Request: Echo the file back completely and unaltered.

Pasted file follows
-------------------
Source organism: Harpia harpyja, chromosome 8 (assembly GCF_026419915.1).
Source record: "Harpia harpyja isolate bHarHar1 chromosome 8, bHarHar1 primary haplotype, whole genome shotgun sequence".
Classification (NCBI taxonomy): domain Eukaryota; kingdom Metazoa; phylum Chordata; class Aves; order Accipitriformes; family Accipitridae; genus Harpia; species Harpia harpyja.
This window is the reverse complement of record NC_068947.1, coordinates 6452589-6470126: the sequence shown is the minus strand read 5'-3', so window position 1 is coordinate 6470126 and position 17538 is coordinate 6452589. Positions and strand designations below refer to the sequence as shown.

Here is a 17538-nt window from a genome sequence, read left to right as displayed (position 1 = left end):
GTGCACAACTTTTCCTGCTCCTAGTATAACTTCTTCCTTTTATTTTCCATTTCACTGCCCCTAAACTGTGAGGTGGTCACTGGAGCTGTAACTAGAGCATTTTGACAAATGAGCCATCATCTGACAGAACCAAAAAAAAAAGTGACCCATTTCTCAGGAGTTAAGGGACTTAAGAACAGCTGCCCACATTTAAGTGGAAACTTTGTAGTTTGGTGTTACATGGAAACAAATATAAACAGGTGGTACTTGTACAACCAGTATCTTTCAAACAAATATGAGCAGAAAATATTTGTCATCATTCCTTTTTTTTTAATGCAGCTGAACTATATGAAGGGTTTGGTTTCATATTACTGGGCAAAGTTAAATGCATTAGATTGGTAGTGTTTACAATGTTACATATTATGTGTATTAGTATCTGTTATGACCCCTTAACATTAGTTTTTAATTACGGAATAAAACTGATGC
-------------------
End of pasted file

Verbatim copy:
Source organism: Harpia harpyja, chromosome 8 (assembly GCF_026419915.1).
Source record: "Harpia harpyja isolate bHarHar1 chromosome 8, bHarHar1 primary haplotype, whole genome shotgun sequence".
Classification (NCBI taxonomy): domain Eukaryota; kingdom Metazoa; phylum Chordata; class Aves; order Accipitriformes; family Accipitridae; genus Harpia; species Harpia harpyja.
This window is the reverse complement of record NC_068947.1, coordinates 6452589-6470126: the sequence shown is the minus strand read 5'-3', so window position 1 is coordinate 6470126 and position 17538 is coordinate 6452589. Positions and strand designations below refer to the sequence as shown.

Here is a 17538-nt window from a genome sequence, read left to right as displayed (position 1 = left end):
GTGCACAACTTTTCCTGCTCCTAGTATAACTTCTTCCTTTTATTTTCCATTTCACTGCCCCTAAACTGTGAGGTGGTCACTGGAGCTGTAACTAGAGCATTTTGACAAATGAGCCATCATCTGACAGAACCAAAAAAAAAAGTGACCCATTTCTCAGGAGTTAAGGGACTTAAGAACAGCTGCCCACATTTAAGTGGAAACTTTGTAGTTTGGTGTTACATGGAAACAAATATAAACAGGTGGTACTTGTACAACCAGTATCTTTCAAACAAATATGAGCAGAAAATATTTGTCATCATTCCTTTTTTTTTAATGCAGCTGAACTATATGAAGGGTTTGGTTTCATATTACTGGGCAAAGTTAAATGCATTAGATTGGTAGTGTTTACAATGTTACATATTATGTGTATTAGTATCTGTTATGACCCCTTAACATTAGTTTTTAATTACGGAATAAAACTGATGC